A second issue we want to explore in the conference is the relationship between political structures and the development of factor markets. Political regimes often play a large role in the creation and enforcement of rules for the protection and transfer of property rights. On the one hand local and central authorities can exercise a positive influence on factor markets, for instance through the standardization of rules, the protection against crime, or the enforcement of contracts. What is more, rulers can help to reduce the pernicious consequences of the pursuit of private interests. On the other hand – and sometimes at the very same time – authorities can frustrate economic transactions, through warfare, the use of force, the granting of monopolies to certain persons or organizations, or the extraction of revenues through tolls and taxes. Thus political structures not only determine the organization of transactions of land, labor, and capital, they also influence the size and distribution of the rents created in these factor markets.
Increasingly these notions are translated into research or empirical tests. For the Middle Ages there are, for instance, the studies by S.R. Epstein, who analyses in this way the increase in the number of markets, the reduction of transaction costs and the accompanying economic development in late medieval England and Italy, paying special attention to the role of the state in this process. Whereas Epstein emphasizes developments in the period after the Black Death, R.H. Britnell searches the fundamental changes in the preceding period. He demonstrates that commercialization in England has gained headway as early as in the period 1000-1300, a suggestion investigated for the Holland economy in current research at Utrecht University. For the early modern period, in particular the institutional changes in late-17th century England have proved a fertile testing ground. Various scholars, among them North and Weingast, have argued that the institutional changes following the victory of Parliament in 1688 have resulted in better specified and more secure property rights, which in turn stimulated agriculture, trade, and industry, and thus set the stage for the Industrial Revolution.
Most of the research in this field, however, is only recently finished or just underway. To an even stronger extent this applies to the non-European countries; a situation hampering possibilities for comparison. Perhaps institutions were not so different here, or they were different but as efficient as those in Western Europe, as argued for China by K. Pommeranz. Or were they really different and prohibitive of the rise of markets, thus hampering economic growth? We do not know as yet. Answering these questions promises to be one of the most fruitful ways to a better understanding of the differences in economic development and growth between Northwestern Europe and the rest of the world.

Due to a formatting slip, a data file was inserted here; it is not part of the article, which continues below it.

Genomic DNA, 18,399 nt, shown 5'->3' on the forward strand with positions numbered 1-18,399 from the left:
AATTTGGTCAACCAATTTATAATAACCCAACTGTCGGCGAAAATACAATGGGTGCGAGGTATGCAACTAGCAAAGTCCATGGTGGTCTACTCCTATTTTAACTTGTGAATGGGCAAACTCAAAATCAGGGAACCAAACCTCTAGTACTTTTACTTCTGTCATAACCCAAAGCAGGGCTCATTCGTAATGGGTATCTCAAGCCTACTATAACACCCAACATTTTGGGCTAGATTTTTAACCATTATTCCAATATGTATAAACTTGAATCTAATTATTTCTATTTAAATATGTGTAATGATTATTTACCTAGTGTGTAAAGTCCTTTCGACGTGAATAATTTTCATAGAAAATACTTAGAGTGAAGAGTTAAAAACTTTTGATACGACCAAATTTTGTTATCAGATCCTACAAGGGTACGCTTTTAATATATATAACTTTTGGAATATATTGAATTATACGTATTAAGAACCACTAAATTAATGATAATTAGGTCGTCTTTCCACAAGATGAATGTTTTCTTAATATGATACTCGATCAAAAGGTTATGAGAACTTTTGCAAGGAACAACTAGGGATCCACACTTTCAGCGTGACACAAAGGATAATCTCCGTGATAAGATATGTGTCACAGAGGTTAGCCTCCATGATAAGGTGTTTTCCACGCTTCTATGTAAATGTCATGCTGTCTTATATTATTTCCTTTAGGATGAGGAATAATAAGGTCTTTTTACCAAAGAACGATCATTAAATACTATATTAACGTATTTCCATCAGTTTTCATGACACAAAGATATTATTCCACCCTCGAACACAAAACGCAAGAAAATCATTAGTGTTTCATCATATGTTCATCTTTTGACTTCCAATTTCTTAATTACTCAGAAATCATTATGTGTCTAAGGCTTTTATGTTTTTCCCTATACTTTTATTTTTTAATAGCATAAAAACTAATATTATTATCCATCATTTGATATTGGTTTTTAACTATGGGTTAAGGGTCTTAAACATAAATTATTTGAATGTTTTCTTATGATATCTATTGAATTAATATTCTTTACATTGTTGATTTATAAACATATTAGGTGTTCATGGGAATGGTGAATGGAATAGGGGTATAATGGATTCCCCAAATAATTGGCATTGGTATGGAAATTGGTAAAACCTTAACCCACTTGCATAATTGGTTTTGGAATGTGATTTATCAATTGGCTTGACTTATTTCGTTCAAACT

The conference wants to avoid an at-random description of various institutional arrangements. Therefore it invites contributors to focus not only on the development of the institutional framework of factor markets, and the role of authorities in this, but also to test their analysis by way of linking it to concrete indicators on the functioning and development of these markets. This can be done by way of various indicators. The efficiency of the institutional framework of the capital market, for instance, can be tested through the development of the rate of interest, which constitutes an important indicator for the quality of the institutional framework. At that, the results of the analysis can be linked to the findings on the development of the volume of the market in question. Thus, not only a complete picture can be obtained of the way in which authorities affected the institutional framework of transacting, but also of the effect these institutions had on the development of the market economy.